Like something out of a science fiction book, with its six gilded towers and pristine white walls towering over the surrounding trees, Washington’s Mormon temple puzzled those who weren’t allowed inside for decades.
The mystery will soon be solved: for the first time in nearly half a century, the temple will open its doors to the general public.
One of the most mysterious in the American capital, this building is generally accessible only to members of The Church of Jesus Christ of Latter-day Saints, for whom family, chastity and missionary work are core values.
“People think what we do in here is secret, but as you saw today, it’s just sacred. Very sacred to us,” senior congregation official Kevin Duncan told AFP.
On Monday (18), during an exclusive press opening, the mysterious temple welcomed visitors from outside its community for the first time since 1974. Visitors had to put on white ballet shoes to discover the silent and luxurious interior with its thick carpet and immaculate and gilded surfaces.
According to the church, the last time non-Mormons were allowed in, in 1974, some 750,000 people visited this church located in Kensington, Maryland, just a few miles from the Washington, D.C. border. lady of the time, Betty Ford.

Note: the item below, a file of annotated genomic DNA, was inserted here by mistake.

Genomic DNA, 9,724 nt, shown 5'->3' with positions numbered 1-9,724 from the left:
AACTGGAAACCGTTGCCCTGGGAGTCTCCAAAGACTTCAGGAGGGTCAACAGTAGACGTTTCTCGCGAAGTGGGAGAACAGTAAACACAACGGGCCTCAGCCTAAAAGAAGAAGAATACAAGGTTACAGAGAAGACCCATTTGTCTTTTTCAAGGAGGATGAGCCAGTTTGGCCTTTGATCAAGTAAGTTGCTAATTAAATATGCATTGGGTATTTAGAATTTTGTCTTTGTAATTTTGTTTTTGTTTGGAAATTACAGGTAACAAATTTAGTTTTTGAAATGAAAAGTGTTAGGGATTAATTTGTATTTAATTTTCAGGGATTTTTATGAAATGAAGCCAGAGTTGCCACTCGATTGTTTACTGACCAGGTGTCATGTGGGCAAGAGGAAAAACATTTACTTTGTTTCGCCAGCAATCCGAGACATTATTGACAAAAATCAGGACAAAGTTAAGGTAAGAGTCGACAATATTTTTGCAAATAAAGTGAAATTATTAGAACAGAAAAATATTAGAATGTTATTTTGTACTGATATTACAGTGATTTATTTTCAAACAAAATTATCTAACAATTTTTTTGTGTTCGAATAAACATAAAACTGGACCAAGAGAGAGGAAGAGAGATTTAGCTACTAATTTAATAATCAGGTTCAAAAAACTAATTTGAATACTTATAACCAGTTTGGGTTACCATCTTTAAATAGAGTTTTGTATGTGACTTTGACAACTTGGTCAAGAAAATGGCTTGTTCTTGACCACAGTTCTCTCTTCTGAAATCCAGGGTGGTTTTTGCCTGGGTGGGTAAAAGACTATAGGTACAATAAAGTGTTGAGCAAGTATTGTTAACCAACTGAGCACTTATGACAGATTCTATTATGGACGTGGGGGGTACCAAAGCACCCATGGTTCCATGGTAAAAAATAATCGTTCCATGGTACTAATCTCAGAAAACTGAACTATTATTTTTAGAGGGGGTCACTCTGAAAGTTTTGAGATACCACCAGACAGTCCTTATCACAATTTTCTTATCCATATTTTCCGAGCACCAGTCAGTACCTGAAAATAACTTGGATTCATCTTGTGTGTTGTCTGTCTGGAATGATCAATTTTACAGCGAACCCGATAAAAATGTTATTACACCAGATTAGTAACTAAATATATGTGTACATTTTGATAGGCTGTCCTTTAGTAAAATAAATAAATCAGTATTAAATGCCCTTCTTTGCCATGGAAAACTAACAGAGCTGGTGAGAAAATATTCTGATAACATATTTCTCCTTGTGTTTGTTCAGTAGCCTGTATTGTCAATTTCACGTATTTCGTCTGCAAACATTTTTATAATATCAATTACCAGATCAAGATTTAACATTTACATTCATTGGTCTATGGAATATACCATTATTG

The temple closed in 2018 for renovations and reopened in 2020, before the Covid-19 pandemic altered the calendar.
Prospective visitors must book entrances to the temple from late April through early June.
Inside, it is possible to discover the rituals of the Church, in which, upon entering, its members change their street clothes to dress in white. For them, this is one of the most sacred places on the planet.
The Church of Jesus Christ of Latter-day Saints has its origins in the early decades of the 19th century in the United States. The name “Mormon” refers to the “Book of Mormon”, published in 1830 by its founder, Joseph Smith, and accepted as sacred scripture.
At the Washington Temple, the curious can also visit the baptistry, where a small basin is mounted on the backs of 12 life-size white marble statues representing the 12 tribes of Israel. In the Mormon faith, baptism by immersion in the temple is reserved for the dead.
The Church allows its members to be baptized in the name of their ancestors, and it is up to the souls of the deceased – if they exist, and the Church firmly believes that they do – accept (or not) the “gift”. Ordinary baptisms are performed in other temples.